There is no question that Jesus suffered extreme levels of pain and physical suffering. The Romans were very cruel in their treatment of others. Crucifixion, the form of capital punishment used by the Romans, was a most horrible way to die. It was a slow, excruciating death that lasted as long as nine days in some cases (The New Unger’s Bible Dictionary, page 265). It was considered a curse by the Jews (Deut. 21:23).
Jesus suffered in many different ways physically. He was exhausted from lack of sleep, being awake all night prior to His crucifixion. He was scourged with a whip which left many stripes on His back (Matt. 27:25 with 1 Pet. 2:24). He had a crown of thorns pushed down upon His head (Matt. 27:29). He was beaten on the head with a reed (rod) (Matt. 27:30). He was forced to carry His own cross through the streets of Jerusalem (John 19:17) until He was unable to continue and had to be relieved by Simon of Cyrene (Matt. 27:32). His hands and feet were pierced as He was nailed to the cross (Psalm 22:16, John 20:25). He hung on the cross for over six hours (Mark 15:25 with Luke 23:44).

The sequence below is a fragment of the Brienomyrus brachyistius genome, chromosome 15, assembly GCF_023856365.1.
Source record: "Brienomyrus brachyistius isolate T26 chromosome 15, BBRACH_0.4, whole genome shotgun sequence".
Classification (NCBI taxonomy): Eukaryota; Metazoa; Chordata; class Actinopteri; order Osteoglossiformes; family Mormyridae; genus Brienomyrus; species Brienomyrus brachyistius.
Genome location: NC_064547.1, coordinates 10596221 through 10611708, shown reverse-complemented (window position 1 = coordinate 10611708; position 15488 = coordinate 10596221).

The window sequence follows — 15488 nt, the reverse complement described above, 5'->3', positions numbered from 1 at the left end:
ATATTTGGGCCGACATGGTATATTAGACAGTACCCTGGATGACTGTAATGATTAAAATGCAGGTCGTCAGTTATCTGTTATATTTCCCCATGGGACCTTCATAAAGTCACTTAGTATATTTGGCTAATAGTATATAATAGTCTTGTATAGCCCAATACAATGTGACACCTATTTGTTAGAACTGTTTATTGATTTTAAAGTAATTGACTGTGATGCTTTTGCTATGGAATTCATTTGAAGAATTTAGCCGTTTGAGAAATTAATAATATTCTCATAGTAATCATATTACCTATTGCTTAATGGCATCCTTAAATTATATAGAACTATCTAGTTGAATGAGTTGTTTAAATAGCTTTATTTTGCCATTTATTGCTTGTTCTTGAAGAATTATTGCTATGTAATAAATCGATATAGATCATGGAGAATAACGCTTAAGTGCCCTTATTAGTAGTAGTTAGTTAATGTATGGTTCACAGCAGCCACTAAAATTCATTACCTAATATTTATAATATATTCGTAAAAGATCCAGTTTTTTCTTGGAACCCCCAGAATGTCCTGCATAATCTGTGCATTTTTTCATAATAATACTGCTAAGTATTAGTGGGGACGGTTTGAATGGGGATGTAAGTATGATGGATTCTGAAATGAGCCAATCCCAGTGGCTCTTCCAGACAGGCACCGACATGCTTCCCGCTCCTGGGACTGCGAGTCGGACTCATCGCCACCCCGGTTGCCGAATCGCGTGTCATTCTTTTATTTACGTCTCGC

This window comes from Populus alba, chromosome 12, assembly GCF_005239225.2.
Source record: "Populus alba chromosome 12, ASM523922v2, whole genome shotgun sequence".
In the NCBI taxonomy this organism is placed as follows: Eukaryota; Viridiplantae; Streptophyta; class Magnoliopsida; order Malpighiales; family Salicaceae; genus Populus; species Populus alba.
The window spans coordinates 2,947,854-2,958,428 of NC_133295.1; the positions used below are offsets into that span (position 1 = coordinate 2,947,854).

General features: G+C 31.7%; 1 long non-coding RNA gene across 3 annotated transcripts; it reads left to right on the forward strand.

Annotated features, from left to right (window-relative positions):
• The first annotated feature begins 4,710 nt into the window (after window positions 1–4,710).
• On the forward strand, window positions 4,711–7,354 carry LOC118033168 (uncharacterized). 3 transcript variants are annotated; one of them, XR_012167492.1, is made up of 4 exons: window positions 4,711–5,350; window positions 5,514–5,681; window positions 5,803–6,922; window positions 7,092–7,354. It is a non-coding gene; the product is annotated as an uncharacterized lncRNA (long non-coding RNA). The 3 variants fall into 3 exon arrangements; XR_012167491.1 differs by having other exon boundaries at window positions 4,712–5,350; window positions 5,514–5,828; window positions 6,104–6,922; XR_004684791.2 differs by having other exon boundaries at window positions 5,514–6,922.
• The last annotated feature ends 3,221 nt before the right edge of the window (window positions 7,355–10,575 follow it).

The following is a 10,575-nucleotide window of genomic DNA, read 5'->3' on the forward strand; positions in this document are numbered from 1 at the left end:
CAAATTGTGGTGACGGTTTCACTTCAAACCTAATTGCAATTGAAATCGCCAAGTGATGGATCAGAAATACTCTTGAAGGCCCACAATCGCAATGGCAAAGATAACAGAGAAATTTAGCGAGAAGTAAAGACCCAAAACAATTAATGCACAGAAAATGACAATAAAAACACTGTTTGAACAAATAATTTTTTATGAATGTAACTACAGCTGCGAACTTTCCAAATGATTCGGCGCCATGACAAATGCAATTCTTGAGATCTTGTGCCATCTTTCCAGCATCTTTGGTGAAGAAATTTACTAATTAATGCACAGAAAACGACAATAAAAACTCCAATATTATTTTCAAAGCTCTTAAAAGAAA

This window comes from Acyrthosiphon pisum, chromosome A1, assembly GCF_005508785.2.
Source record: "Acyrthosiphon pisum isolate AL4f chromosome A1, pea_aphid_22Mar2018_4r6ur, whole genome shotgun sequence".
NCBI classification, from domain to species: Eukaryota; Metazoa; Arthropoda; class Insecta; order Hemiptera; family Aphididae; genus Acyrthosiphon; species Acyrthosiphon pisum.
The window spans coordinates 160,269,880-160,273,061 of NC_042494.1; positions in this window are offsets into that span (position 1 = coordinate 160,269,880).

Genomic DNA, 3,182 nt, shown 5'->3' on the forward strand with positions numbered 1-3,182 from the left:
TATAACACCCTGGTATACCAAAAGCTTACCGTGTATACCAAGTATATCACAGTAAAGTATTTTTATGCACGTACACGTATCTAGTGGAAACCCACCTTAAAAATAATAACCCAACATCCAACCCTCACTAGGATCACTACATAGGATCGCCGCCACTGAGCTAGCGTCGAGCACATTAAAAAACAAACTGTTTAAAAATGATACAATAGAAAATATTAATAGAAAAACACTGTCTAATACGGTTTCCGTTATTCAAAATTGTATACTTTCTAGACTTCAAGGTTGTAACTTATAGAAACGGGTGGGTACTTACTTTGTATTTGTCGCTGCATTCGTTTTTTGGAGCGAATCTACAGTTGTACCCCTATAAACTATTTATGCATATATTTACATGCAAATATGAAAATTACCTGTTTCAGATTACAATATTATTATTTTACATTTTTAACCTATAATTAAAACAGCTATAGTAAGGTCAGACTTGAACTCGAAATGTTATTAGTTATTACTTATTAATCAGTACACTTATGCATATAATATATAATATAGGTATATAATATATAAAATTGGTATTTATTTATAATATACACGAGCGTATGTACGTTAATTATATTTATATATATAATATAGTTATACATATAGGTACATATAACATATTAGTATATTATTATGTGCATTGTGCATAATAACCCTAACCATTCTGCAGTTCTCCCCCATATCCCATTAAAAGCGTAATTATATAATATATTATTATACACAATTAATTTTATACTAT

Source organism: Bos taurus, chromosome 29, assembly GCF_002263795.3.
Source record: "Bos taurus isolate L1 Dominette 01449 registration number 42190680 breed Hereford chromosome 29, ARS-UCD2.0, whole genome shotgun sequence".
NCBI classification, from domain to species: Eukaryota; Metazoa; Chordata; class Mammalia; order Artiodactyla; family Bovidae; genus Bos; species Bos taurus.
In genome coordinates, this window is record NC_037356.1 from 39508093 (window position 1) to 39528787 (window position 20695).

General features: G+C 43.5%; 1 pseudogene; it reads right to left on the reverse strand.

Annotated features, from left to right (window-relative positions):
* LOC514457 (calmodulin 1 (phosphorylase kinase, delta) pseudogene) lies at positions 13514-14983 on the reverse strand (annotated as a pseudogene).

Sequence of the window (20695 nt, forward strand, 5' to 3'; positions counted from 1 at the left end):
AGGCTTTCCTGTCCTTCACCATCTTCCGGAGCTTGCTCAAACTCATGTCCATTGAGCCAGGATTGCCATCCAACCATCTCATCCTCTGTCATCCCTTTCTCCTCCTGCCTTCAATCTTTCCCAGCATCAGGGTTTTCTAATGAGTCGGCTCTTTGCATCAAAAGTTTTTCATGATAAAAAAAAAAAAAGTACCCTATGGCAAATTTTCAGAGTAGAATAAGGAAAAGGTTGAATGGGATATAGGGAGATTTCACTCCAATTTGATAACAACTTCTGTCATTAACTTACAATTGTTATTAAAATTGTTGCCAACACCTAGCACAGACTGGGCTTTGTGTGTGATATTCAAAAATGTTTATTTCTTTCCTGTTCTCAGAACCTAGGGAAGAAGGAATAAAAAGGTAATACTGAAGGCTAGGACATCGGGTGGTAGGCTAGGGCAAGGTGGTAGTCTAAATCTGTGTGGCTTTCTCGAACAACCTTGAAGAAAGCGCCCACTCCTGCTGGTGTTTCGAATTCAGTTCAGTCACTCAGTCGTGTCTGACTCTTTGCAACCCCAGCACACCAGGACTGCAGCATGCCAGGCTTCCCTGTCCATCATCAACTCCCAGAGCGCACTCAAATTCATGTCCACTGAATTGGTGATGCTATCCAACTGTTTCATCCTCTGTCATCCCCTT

As terrible as all this was, the passion of the Christ involved more.
Crucifixion was a humiliating experience. It was a punishment reserved for the vilest of criminals, for men such as the two thieves who were crucified with Jesus. Yet, Jesus Christ, the sinless Son of God, was “numbered among the transgressors” (Mark 15:27-28).
Crucifixion was also a public spectacle. Jesus was paraded through the streets of Jerusalem to a place outside the city gates, stripped of His garments, and hung in open shame upon the cross (John 19:23).
For Jesus, the humiliation was made worse by the insults and taunts of the Jewish leaders, the Roman soldiers, the two thieves crucified with Him, even the people who just passed by the place of crucifixion (Matt. 27:39-44).